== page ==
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The first half was overall quite poor, which was in part because of the horrible conditions. The rain was very heavy, the pitch full of sand and water, which slowed the ball down unexpectedly and made combinations over the ground almost impossible. Although Yeovil is fighting relegation, it clearly is the better team in the first half, producing some nifty plays at times, even if the final pass was often lacking.

 
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RAFC plays mostly a physical game, few combinations, much through the air, and hoping for a lucky bounce or tip. They create little in terms of chances, but somehow don’t concede a goal either. Half time score: 0-0.



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At the beginning of the second half the rain settles down a bit and the conditions become a bit better. Yeovil continues to be the better team, playing quite sophisticated football for a third division English club, but it is RAFC that draws first blood. A few minutes into the second half the hosts score a surprising opener: 1-0.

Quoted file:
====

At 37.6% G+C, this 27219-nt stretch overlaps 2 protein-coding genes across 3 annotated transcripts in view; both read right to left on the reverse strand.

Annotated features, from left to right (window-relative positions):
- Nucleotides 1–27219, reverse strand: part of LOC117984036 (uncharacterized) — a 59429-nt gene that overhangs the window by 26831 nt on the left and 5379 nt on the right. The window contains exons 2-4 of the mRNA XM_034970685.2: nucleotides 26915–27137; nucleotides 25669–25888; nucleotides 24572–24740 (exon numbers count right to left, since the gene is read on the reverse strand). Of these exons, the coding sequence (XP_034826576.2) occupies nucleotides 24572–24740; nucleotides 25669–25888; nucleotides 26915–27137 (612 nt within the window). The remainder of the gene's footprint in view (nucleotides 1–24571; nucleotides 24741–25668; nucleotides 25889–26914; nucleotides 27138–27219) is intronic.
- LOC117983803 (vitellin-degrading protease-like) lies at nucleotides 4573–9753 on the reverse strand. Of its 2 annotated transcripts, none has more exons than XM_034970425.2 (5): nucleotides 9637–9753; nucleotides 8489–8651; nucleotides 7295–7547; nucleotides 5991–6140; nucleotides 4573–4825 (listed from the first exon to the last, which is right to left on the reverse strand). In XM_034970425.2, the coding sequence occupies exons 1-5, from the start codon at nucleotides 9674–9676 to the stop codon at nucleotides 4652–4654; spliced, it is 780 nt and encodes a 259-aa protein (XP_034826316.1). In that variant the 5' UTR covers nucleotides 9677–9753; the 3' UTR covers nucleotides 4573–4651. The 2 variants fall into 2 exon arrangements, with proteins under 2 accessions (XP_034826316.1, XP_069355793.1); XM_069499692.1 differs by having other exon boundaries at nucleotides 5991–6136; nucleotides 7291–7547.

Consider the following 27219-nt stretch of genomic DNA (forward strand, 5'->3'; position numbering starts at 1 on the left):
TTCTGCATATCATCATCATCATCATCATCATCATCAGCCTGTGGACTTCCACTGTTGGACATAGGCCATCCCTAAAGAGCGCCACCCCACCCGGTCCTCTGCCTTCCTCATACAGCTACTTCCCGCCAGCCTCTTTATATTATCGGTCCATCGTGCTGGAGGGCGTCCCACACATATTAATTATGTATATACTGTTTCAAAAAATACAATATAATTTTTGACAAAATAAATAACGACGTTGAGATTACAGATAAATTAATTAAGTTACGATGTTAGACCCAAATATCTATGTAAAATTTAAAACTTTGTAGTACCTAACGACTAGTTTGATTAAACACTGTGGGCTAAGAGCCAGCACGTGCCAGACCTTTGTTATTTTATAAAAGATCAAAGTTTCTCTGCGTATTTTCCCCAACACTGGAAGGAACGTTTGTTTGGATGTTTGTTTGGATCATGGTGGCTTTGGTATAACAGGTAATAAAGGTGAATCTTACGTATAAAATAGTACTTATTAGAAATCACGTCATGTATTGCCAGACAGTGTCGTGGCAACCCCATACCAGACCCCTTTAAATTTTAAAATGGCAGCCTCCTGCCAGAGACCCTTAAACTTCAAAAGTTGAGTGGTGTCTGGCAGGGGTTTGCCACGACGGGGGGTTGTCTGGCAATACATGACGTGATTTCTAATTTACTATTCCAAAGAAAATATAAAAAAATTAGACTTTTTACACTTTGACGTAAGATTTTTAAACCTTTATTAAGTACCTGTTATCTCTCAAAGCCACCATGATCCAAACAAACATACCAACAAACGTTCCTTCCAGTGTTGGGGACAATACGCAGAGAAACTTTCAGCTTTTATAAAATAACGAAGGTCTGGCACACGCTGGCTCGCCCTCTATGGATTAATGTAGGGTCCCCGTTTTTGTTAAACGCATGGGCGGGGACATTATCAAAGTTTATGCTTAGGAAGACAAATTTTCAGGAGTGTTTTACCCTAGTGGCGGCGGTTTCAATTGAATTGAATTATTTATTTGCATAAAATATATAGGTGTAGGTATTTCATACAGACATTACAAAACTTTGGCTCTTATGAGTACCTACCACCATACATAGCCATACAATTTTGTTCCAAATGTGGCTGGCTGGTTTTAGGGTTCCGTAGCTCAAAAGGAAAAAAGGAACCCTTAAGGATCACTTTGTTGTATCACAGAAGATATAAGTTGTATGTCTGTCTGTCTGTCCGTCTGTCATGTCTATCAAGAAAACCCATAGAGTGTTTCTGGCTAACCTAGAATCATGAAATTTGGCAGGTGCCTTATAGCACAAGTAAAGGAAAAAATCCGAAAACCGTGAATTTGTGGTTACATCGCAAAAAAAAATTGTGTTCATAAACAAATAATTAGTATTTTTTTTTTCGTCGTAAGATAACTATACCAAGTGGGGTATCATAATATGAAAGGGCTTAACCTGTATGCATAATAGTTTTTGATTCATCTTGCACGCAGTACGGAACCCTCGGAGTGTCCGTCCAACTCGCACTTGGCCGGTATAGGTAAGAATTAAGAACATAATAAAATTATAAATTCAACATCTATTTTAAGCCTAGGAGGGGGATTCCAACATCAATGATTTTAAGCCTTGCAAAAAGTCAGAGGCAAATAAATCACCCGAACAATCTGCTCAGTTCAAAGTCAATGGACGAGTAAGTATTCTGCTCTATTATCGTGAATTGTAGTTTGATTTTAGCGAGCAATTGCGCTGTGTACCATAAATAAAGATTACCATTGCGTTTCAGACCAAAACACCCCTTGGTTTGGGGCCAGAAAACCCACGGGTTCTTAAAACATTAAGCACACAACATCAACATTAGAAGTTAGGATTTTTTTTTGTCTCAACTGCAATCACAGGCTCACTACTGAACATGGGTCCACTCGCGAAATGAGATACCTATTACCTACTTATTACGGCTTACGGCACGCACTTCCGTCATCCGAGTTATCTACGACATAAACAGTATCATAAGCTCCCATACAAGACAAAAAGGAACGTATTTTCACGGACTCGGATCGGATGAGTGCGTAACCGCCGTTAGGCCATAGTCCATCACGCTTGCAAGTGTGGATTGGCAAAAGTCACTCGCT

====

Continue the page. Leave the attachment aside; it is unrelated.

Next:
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Within two minutes they score again. Their second goal is a true comedy capers with Yeovil’s star player kicking over the ball in the box and leaving an easy tip in: 2-0. Again two minutes later Yeovil get one back and the game seems open again: 2-1.



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The rest of the game continues with Yeovil being the better team, but getting fewer and fewer chances, as RAFC just tries to hold on to the lead. High point is when a RAFC player lifts the ball from less than 5 meter in front of the goal a good meter over the goal! Never seen anything like it! It doesn’t matter, as RAFC wins the game 2-1.



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All in all, Rochdale Association FC was exactly what the doctor had ordered: an old-school English football experience. Old small stadium with close access to the pitch, mostly local fans, and horrible weather. Only the quality of the game was higher than expected, but that was mostly because of the visitors.

4 comments:

John Ridehaugh said...

"RAFC plays mostly a physical game, few combinations, much through the air, and hoping for a lucky bounce or tip."
I think you were getting a little mixed up, Rochdale were playing in blue and were far better than Yeovil on the day. Admittedly, the game was spoiled by atrocious conditions in the first half. The stadium on 3 sides has been rebuilt since 1990, only the satnding area dates back to the 1950`s.
http://www.upthedale.nl

John Ridehaugh said...

RAFC stands for Rochdale Association Football Club, not Athletic!

Grondhopper said...

Thanks for pointing out the oversight John, I have now corrected it.

Regarding the football, one of us must be colorblind. ;-)